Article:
If you’re looking to up your barbecue game, smoking meat is the way to go. Smoking food can take an ordinary dish and transform it into something outstanding. Smoked chicken is one of the most delicious foods you can eat–but if you don’t do it right, you’ll end up with tough, rubbery skin that is practically inedible.
To avoid tough skin when smoking chicken, be sure to let the skin dry out in the fridge before tossing it on the smoker. You should also smoke your chicken at a higher temperature than other meats. Use at least 275 degrees Fahrenheit. This helps to cook the fat into the skin, making it crispy and delicious.
What causes smoked chicken skin to be tough?
Smoking many types of meat–like beef–at a low temperature allows the fat and connective tissue to break down, tenderizing the meat. However, chicken is very lean with little to no connective tissue, so this “low and slow” method of smoking results in tough skin.
The key to crispy skin is the removal of moisture. At low temperatures, the smoker is unable to get rid of all the moisture, keeping the skin from crisping up. This results in rubbery, tough skin that’s hard to eat. While it’s still edible, tough skin can ruin smoked chicken’s tender, juicy flavor.
How do I dry the skin before smoking?
To help your chicken skin get crispy in the smoker, it’s important to dry the skin out as much as possible beforehand. This makes it so there’s less moisture to remove from the skin during the smoking process. Here are the steps to dry out your chicken skin before smoking:
- Pat it dry with a paper towel. Whether you brine your chicken before cooking or not, it’s important to pat the skin dry. Using a paper towel, remove as much moisture as possible from the skin.
- Place the chicken in the fridge before smoking it. When your chicken sits in the fridge (uncovered), the skin is able to dry out. You should leave your chicken in the fridge for at least an hour or two before cooking it, though leaving it overnight or even for 24 hours works the best. Remember, the drier the skin, the crispier it will turn out.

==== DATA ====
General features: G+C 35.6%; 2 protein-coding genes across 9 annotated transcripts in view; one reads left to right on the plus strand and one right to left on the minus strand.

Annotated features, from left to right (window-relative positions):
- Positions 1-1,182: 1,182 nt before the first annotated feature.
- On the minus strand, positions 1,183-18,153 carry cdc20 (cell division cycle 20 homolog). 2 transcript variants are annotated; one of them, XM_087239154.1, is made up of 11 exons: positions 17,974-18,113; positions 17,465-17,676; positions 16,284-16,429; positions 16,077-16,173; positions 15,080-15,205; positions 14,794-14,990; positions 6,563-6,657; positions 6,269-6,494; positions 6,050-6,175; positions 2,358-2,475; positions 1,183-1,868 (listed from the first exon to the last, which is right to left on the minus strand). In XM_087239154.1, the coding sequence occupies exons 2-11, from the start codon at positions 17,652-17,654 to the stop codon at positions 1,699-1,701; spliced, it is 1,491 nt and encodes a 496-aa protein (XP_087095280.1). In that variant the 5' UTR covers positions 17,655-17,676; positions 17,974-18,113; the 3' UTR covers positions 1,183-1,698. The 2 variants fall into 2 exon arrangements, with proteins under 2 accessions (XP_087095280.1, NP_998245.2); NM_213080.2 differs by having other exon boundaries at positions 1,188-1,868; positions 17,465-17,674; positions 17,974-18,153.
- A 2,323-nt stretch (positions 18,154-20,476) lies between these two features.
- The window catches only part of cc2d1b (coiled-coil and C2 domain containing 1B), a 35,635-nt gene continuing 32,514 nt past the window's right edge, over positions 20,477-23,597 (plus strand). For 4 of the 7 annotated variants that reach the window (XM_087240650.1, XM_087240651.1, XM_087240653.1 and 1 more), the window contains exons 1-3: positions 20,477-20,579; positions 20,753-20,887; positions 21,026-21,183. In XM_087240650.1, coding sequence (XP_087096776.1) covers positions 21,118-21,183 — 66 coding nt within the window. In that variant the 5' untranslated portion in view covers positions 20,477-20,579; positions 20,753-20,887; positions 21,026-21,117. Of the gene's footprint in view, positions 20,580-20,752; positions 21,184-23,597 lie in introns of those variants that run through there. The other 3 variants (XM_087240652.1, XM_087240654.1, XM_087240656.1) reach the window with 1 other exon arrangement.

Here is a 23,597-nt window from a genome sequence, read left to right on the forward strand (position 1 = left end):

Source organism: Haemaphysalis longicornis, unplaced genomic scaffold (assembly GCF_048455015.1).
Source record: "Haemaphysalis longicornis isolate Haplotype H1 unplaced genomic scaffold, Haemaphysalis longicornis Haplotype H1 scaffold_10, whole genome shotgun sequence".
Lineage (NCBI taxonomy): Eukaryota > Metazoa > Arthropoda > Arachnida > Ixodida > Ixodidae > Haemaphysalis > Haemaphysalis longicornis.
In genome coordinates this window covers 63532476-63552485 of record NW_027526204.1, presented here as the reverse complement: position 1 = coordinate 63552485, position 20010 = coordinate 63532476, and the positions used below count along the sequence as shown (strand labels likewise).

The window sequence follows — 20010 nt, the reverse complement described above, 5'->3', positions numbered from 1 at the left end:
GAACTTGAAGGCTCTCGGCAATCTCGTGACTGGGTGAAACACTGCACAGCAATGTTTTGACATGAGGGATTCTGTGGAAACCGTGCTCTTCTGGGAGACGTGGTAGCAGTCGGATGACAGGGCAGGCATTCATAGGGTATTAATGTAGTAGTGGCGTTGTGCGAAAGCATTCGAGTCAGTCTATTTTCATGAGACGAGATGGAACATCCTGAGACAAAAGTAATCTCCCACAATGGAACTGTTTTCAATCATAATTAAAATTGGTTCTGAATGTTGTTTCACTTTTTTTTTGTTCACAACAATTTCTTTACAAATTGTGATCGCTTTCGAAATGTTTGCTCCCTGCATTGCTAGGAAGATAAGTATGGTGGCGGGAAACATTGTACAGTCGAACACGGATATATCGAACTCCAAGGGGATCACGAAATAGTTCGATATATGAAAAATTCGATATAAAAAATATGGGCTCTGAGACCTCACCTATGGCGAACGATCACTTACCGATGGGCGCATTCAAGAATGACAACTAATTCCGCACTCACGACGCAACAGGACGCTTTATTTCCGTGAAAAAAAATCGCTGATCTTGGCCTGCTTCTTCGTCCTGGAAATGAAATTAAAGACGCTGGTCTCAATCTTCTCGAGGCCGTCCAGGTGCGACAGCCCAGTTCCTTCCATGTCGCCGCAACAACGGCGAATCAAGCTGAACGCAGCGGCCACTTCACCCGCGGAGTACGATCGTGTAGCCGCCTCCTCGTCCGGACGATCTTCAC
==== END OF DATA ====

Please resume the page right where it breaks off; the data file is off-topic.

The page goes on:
What temperature should I use to smoke my chicken?
Because the lower temperatures typically used to smoke meat–typically ranging from 225 to 250 degrees Fahrenheit–aren’t able to effectively dry out and crisp the chicken skin, you should aim for at least 275 degrees Fahrenheit.
According to Bradley Smoker, a popular retailer for food smokers, the sweet spot for cooking chicken is anywhere from 275-320 degrees Fahrenheit. These higher temperatures allow the skin to become dry and crispy.
If you’re worried about the chicken having less time to absorb the smoke flavors due to the higher cooking temperature, don’t fret: you can smoke your chicken at a lower temperature at first, then raise the temperature to dry the skin out for the last hour or so.
Smoking your chicken at a lower temperature first has the added benefit of keeping the meat tender and moist. Cranking up the heat at the end of the cooking time locks in the juices while simultaneously making the skin crispy.
What if my smoker can’t reach temperatures above 275 degrees Fahrenheit?